Why Is Schizophrenia Misdiagnosed?
To be diagnosed with schizophrenia, an individual has to have at least two of these symptoms, at least one of which has to be among the top three:
- Disorganized speech
- Disorganized or catatonic behavior
- Other negative behaviors such as limited or no changes in tone of voice or facial expressions, a lack of personal hygiene, or a lack of motivation to participate in recreational activities
While these symptoms are tell-tale signs of schizophrenia, they are also associated with a broad range of other disorders. Hallucinations, for example, are considered by many to be the most prominent symptom of schizophrenia. However, they may also occur with migraines, brain tumors, epilepsy, PTSD, sleep disorders, and drug use. Disorganized speech may be linked to anxiety, depression, a traumatic brain injury, or a mood disorder. Depression may be connected to a lack of personal hygiene or motivation to engage with once-enjoyed activities. Nutritional deficiencies, metabolic disorders, hyperthyroidism, and even allergies can all mimic schizophrenia.
Because schizophrenia’s most common symptoms are also associated with a myriad of other conditions, this disorder is commonly misdiagnosed. Oftentimes, this condition is diagnosed by a general practitioner who doesn’t specialize in identifying and treating mental illnesses. Unfortunately, a regular primary care visit generally doesn’t allow for enough time to properly assess an individual’s condition. Early diagnosis and treatment are important for avoiding serious long-term complications, so general health practitioners may jump the gun and diagnose their patient’s condition based on a few symptoms, without fully exploring their root cause.
Self-diagnosing schizophrenia is even more challenging. Some of the characteristics of schizophrenia, as well as disorders that mimic it, are poor insight, delusions, hallucinations and difficulty with thought processes. These can all cloud the individual’s judgment and make them unable to accurately evaluate their own mental status.
An Incorrect Diagnosis Leads to Ineffective Treatment
Treatment for schizophrenia typically involves interventions like social skill training, individual and family therapy, and vocational rehabilitation, along with powerful antipsychotic medications. Unless a correct diagnosis was made, the treatment won’t work and may even end up causing significant harm. At best, the individual may end up living with an illness that never clears. At worse, they may have to endure serious side effects from the medication or display suicidal or even homicidal behavior.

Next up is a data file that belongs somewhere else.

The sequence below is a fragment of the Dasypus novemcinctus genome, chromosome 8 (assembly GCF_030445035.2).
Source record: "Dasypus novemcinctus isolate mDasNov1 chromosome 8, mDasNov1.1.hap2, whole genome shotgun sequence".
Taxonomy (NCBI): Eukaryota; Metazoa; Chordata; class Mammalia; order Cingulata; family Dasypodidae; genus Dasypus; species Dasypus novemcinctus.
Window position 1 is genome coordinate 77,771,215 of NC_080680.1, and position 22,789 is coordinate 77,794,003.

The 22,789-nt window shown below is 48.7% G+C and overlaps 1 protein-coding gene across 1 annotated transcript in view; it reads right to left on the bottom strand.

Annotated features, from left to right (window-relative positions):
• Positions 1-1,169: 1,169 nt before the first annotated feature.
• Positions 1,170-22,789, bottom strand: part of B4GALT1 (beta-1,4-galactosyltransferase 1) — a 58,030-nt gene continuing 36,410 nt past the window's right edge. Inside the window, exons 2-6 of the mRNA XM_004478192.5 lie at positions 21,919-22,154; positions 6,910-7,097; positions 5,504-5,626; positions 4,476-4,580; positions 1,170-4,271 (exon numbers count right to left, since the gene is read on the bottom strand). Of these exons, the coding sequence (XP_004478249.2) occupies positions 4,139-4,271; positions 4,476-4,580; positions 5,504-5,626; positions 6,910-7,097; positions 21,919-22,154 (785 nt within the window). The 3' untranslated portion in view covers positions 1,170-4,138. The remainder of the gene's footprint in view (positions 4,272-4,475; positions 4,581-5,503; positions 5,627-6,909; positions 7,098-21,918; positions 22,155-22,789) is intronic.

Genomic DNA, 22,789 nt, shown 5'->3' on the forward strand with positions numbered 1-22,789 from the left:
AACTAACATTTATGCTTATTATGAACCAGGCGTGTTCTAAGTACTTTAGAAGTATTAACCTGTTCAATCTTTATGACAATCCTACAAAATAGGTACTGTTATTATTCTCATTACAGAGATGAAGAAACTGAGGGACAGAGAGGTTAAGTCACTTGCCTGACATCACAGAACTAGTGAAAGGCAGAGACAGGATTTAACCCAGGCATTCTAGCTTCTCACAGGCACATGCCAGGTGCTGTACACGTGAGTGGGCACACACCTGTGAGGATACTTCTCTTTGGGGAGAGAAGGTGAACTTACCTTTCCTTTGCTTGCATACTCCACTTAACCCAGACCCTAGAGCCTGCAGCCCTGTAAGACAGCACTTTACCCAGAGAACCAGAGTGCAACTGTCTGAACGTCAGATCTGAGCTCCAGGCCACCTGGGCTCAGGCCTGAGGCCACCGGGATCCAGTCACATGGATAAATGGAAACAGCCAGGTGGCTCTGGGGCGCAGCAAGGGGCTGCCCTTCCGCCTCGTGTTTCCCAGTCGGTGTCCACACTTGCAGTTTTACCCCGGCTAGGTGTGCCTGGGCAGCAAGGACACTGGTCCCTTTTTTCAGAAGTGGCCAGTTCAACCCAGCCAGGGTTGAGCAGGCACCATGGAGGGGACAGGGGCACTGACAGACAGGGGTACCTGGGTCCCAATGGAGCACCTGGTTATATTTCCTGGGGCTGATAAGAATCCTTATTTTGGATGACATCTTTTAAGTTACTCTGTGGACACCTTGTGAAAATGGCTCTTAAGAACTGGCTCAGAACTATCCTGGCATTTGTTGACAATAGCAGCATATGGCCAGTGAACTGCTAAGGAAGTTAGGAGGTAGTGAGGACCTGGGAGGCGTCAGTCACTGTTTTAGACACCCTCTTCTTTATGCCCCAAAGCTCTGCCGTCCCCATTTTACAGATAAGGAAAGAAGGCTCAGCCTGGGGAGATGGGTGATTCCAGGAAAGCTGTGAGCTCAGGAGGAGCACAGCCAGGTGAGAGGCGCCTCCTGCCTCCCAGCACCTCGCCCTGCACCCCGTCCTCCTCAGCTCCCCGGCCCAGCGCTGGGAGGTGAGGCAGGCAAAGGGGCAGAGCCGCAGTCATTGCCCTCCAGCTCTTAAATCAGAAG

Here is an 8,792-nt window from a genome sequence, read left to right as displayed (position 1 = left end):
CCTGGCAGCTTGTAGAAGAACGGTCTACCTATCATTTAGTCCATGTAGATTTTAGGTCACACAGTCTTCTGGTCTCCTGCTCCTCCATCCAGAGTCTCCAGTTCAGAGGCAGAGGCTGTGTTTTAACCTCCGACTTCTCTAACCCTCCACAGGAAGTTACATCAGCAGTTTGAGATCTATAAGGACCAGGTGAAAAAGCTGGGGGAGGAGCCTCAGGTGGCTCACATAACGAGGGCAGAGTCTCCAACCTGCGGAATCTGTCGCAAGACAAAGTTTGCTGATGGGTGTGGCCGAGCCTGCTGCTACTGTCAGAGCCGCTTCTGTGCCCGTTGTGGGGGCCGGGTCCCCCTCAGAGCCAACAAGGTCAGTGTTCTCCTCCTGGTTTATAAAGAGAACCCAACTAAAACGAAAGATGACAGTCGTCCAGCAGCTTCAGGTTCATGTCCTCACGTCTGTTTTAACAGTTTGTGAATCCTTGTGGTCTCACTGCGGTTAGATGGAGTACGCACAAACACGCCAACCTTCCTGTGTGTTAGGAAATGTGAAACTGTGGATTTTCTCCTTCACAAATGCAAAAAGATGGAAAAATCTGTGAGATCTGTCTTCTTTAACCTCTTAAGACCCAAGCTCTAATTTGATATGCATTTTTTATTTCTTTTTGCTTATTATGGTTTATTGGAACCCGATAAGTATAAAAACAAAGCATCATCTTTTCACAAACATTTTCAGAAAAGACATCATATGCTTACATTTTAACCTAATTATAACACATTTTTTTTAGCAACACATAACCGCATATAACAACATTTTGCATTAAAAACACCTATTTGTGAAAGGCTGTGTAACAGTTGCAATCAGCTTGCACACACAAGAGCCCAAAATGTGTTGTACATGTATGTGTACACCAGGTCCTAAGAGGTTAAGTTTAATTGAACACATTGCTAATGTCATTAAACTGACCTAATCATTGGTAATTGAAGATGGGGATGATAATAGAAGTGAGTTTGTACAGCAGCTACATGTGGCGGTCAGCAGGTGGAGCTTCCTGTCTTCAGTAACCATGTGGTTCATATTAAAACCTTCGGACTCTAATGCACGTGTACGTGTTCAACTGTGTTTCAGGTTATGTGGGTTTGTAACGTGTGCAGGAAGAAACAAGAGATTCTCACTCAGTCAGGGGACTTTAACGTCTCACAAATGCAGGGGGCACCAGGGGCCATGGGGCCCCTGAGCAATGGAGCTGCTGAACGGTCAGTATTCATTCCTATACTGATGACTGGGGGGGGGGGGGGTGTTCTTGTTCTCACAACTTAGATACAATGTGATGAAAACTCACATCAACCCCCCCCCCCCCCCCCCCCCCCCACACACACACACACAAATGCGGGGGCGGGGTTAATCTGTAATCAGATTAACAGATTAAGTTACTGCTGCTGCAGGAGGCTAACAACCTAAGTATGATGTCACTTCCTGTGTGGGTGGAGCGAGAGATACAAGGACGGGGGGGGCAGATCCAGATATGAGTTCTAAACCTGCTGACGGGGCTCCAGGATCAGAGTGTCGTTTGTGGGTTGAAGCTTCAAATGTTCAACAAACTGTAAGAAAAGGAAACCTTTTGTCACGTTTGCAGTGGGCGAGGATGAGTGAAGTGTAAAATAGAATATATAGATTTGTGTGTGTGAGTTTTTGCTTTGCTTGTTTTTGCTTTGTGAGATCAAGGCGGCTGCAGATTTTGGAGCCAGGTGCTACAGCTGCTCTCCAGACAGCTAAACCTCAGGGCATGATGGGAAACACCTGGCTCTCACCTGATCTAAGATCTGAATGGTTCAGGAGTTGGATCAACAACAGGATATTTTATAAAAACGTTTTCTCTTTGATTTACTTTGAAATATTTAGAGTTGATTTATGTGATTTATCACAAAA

Getting a Second Opinion at FHE
Thanks to modern research and technology, we’ve developed a wide variety of therapies to treat serious mental illnesses such as depression, anxiety, bipolar disorder, and schizophrenia. Today’s treatments are tailored specifically for the conditions that they’re addressing, so a proper diagnosis is essential for effective treatment.
Schizophrenia is commonly misdiagnosed by primary care doctors who don’t specialize in working with clients with schizophrenia. After an initial diagnosis, it’s important to get a second opinion at a specialized schizophrenia clinic to cut down on the risk of misdiagnosis and ensure appropriate treatment.
While there’s no cure for schizophrenia at this time, a normal, productive life is possible with treatment. At FHE, we diagnose schizophrenia through a comprehensive psychiatric evaluation to develop the best treatment. Through treatment, we provide clients with the tools and educational resources to achieve the quality of life that they’re seeking. To learn more about our treatment for schizophrenia, click here or call us at (844) 647-7458.